It was a shame that some of the other Africa-based speakers who had been invited were unable to make it given the focus on African agency. Nevertheless, the day was another thought-provoking seminar that raised a number of interesting issues for me. I will just sketch out briefly three of these here.

  1. Dynamics of power within UK-Africa relations need to be considered in our analysis. During the seminar we heard a lot of talk about ‘partnership’ and notions of African agency. However, we should not ignore the fact that the UK’s relationship with Africa is forever shaped by its colonial past. During the rest of my brief stay in Nairobi this was abundantly clear to me. Put simply, ‘African agency’ is shaped by the past and should not be considered ahistorically.
  2. When thinking about African agency we need to think about which actors we are ascribing agency to. Africa is not a coherent voice and we heard during the day about some of the limitations of both the AU and the various regional organisations. While South Africa’s membership of BRICS represents an attempt to speak for the continent this is not something that is welcomed by other key states in Africa. At the very least we need to start from the ‘bottom-up’ by looking at specific actors and their ability to shape external relations with the UK.
  3. The rise of emerging powers in Africa means that UK-Africa relations should not be understood as a zero-sum game, whereby less influence from the UK simply equates to more African agency. During the seminar discussions we heard about China’s increasing influence across the continent and Turkey’s extensive impact in Somalia. What matters more for Africa is the impact that these external actors have. For example, the type of FDI and its potential to boost African development, matters more than where it comes from. Africa now has more choice in who it engages with than it did before, which has resulted in what Alex Vines called the ‘politics of diversification’ and this clearly poses challenges for the UK’s relations with the continent.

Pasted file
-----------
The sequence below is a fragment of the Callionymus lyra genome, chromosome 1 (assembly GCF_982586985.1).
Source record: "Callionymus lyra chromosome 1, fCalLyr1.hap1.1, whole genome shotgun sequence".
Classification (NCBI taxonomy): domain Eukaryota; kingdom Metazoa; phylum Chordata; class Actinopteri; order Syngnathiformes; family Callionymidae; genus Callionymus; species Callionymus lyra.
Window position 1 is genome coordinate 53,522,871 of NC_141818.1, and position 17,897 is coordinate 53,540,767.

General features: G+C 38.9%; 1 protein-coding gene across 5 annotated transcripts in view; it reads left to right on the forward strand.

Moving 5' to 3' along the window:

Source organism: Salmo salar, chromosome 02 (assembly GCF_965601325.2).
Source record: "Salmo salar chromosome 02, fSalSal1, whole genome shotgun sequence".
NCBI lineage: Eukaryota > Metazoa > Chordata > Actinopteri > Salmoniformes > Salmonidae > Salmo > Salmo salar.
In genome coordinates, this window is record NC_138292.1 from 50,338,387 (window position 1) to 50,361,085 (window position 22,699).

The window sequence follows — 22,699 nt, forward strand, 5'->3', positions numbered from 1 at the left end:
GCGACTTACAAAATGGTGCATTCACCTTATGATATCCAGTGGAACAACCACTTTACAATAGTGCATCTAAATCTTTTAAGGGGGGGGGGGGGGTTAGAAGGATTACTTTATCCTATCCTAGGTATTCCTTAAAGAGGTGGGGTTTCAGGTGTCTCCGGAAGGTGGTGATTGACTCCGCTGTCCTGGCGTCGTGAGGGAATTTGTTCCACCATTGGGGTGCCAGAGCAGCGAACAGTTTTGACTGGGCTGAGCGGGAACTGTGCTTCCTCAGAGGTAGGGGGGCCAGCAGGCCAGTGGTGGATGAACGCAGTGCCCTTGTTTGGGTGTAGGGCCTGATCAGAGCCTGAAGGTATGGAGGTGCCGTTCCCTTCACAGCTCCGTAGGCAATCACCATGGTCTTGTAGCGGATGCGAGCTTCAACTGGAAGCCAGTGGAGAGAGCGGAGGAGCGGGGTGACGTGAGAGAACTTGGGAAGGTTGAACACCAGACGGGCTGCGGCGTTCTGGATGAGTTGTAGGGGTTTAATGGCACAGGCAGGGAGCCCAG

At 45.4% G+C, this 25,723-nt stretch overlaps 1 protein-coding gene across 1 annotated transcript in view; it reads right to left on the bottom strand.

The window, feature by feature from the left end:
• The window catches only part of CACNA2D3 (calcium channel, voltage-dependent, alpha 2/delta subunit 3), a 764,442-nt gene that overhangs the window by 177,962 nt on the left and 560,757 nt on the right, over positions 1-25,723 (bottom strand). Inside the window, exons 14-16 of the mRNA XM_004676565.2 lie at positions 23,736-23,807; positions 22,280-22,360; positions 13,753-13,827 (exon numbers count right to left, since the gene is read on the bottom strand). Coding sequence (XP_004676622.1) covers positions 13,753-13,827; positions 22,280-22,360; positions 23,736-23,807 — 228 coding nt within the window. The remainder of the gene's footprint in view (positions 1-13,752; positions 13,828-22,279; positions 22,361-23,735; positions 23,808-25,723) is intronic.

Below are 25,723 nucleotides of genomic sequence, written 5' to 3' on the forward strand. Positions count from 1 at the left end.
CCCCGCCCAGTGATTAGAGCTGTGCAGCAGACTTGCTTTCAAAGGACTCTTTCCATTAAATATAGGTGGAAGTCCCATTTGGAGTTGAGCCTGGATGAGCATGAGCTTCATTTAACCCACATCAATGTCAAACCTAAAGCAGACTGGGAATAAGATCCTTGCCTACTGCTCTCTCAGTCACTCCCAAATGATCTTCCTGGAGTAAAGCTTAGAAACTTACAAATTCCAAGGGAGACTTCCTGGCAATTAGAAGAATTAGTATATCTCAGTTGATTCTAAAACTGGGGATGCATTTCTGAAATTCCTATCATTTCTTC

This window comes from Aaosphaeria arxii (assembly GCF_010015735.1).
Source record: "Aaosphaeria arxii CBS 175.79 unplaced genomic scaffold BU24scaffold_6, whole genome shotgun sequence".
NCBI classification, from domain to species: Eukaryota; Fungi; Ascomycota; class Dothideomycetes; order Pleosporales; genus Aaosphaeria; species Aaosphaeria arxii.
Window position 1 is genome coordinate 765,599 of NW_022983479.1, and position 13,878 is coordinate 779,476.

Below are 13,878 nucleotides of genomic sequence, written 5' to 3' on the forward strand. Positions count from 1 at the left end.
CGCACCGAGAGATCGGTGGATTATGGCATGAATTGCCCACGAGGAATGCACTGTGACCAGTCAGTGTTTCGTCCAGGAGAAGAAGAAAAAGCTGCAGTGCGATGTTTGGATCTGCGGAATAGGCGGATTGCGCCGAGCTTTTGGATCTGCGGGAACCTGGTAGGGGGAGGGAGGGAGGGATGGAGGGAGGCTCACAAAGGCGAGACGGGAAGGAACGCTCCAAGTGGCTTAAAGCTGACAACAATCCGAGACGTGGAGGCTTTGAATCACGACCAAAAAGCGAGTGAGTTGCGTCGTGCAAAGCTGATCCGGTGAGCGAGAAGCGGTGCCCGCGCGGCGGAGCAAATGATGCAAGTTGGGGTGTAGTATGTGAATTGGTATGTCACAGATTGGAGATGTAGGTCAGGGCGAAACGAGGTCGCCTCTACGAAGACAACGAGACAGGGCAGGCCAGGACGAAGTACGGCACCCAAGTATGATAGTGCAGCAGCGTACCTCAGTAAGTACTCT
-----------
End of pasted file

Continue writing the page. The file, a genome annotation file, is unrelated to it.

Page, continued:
My blog posts on all of the six previous seminars are available here. There are a number of planned outputs and publications so watch this space! All the details of the seminar series are on the official website and for latest news you can also follow @UKAfricaSeminar on twitter.

UK-Africa Relations Seminar Series Part 6

31 Jan

Earlier this month saw the sixth meeting of the ESRC seminar series on UK-Africa relations that I have been involved in. Two workshops hosted by the Royal African Society were followed by a public lecture in the evening. The overall theme for the day being ‘Africa and the UK Public Imagination’. In this post I will provide a short summary of the various presentations and sketch out what, for me at least, were some of the most interesting issues raised. Podcasts of the workshop presentations will be available on the website for the seminar series in due course.

During the morning workshop, our speakers considered how Africa is represented within campaigning traditions in the UK. Niheer Dasandi (University College London) reported on some research he had conducted with colleagues on the nature of Africa campaigning in the UK. Based on survey data, the emotional responses of individuals were assessed in relation to the use of what Dasandi described as ‘traditional’ and ‘alternative’ appeals to the public. The conclusion being that NGOs do have alternatives to the stereotypical negative imagery that has dominated Africa campaigning for years.

Peter Hillmore (1985) Live Aid: The Greatest Show On Earth, London: Sidgwick & Jackson, p.2

Nick Dearden (Director of Global Justice Now) picked up on these issues and unpacked some of the broader political dynamics at play. He convincingly argued how the ‘live aid model’ continues to be the dominant framing of Africa experienced by the public in the UK. He spoke from personal experience of the problems faced by NGOs in framing their campaigns on Africa. In particular, he argued that the use of ‘traditional’ imagery results in a depoliticisation of the challenges facing Africa and a focus on aid as the appropriate response, rather than broader campaigns on justice.